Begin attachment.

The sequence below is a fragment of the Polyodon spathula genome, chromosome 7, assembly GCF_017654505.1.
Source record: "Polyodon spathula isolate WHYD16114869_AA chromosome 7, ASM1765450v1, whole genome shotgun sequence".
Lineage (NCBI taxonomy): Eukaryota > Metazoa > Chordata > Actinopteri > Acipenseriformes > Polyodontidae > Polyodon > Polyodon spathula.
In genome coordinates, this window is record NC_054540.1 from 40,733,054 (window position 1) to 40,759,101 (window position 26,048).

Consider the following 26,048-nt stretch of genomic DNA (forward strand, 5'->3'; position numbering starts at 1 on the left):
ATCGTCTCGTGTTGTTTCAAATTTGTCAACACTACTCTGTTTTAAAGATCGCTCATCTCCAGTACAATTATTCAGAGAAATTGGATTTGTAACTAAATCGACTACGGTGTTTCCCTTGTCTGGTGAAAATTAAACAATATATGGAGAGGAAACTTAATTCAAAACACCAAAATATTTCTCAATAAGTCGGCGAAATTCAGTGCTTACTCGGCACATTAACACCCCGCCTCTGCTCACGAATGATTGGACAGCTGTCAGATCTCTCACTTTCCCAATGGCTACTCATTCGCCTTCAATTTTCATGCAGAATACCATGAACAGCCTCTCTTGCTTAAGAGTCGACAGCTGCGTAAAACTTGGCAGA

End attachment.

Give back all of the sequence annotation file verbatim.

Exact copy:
The sequence below is a fragment of the Polyodon spathula genome, chromosome 7, assembly GCF_017654505.1.
Source record: "Polyodon spathula isolate WHYD16114869_AA chromosome 7, ASM1765450v1, whole genome shotgun sequence".
Lineage (NCBI taxonomy): Eukaryota > Metazoa > Chordata > Actinopteri > Acipenseriformes > Polyodontidae > Polyodon > Polyodon spathula.
In genome coordinates, this window is record NC_054540.1 from 40,733,054 (window position 1) to 40,759,101 (window position 26,048).

Consider the following 26,048-nt stretch of genomic DNA (forward strand, 5'->3'; position numbering starts at 1 on the left):
ATCGTCTCGTGTTGTTTCAAATTTGTCAACACTACTCTGTTTTAAAGATCGCTCATCTCCAGTACAATTATTCAGAGAAATTGGATTTGTAACTAAATCGACTACGGTGTTTCCCTTGTCTGGTGAAAATTAAACAATATATGGAGAGGAAACTTAATTCAAAACACCAAAATATTTCTCAATAAGTCGGCGAAATTCAGTGCTTACTCGGCACATTAACACCCCGCCTCTGCTCACGAATGATTGGACAGCTGTCAGATCTCTCACTTTCCCAATGGCTACTCATTCGCCTTCAATTTTCATGCAGAATACCATGAACAGCCTCTCTTGCTTAAGAGTCGACAGCTGCGTAAAACTTGGCAGA